In the great scheme of all things creative and expensive, advertising agencies sit at the top of the food chain, corner print shops (CPSs) at the bottom, and design studios in the middle.
Typically, an ad agency offers services with a focus on strategic development, such as multi-faceted campaigns incorporating different media (e.g. billboards, TV and radio commercials). Given the nature of these labour and resource intensive services, ad agencies are priced out of the reach of most small and medium-sized businesses. When it comes to the media, however, they cannot be beaten, for their bargaining and buying power.
Design studios deal primarily with the design and production of promotional and marketing material for businesses using print and/or the Web to communicate. They create documents such as annual reports, brochures and newsletters. Often working alongside PR and marketing companies to provide a wider range of services, they are well suited to the needs and budgets of small and medium-sized businesses, as well as larger corporations.
The CPSs (with in-house designers) work on volume and usually offer layout rather than design services (that is, they follow your art direction rather than create original concepts). With their quick turnaround and cheaper rates, the CPS is a great place to get your basic price list or flyer done.
Finding the right design studio for you
Should your needs point you in the direction of a design studio, the following are a few guidelines to help you find the right one.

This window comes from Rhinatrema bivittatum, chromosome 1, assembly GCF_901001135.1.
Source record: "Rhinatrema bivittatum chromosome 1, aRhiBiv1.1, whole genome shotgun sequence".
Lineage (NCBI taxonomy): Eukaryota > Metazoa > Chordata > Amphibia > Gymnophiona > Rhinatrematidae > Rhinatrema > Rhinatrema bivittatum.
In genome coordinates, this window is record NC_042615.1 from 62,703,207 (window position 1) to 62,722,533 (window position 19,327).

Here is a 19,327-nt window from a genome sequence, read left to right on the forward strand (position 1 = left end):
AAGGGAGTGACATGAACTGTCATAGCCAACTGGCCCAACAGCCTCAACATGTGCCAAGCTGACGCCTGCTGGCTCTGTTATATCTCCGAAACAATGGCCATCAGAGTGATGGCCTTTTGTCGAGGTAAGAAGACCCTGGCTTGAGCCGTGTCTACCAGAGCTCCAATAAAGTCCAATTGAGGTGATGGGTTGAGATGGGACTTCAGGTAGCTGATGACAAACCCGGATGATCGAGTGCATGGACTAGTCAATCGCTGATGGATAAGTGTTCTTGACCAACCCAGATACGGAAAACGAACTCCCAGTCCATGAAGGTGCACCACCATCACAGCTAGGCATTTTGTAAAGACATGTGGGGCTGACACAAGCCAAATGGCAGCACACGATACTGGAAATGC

Know what you want:
- Do you expect the designer to develop original concepts or primarily follow your specific directions?
- Do you want them to only design or also organise printing/writing/other?
- Are there any specific working procedures which they need to comply with?
When viewing portfolios, look for:
- Relevancy of the design to the specific project – this will show the designer”s flexibility and ability to understand the client”s needs. Do not view the portfolio as a menu, hoping to find something that looks exactly like what you think you need, as this is not always effective in creating a suitable solution for your project.
- Ask about the designer”s participation and role within the various projects to determine if they can service the areas you need.
If more than one designer works for the studio, try to meet with the person who will be responsible for your account. Notice how comfortable you feel with them. This will be important when work-ing under pressure and obstacles arise.
Getting the best from your designer
There are two main characteristics that will contribute substantially to a successful relationship between you and your designer. Firstly, be honest – about your expectations, deadlines and desired results. Secondly, think of the designer as part of your team – not an external supplier or add-on to your business. This latter point may only seem like a slight shift in mindset, but it does yield great results.
Always remember that design is highly subjective. The only way a designer can give you the best solution is through teamwork and open communication. Be willing to explore what you like or don”t like about a concept, and allow yourself to be challenged and inspired by their ideas. Establishing an ongoing relationship with your designer means he/she will get to know your company culture and personal preferences – thus allowing a faster and more cost-effective design process.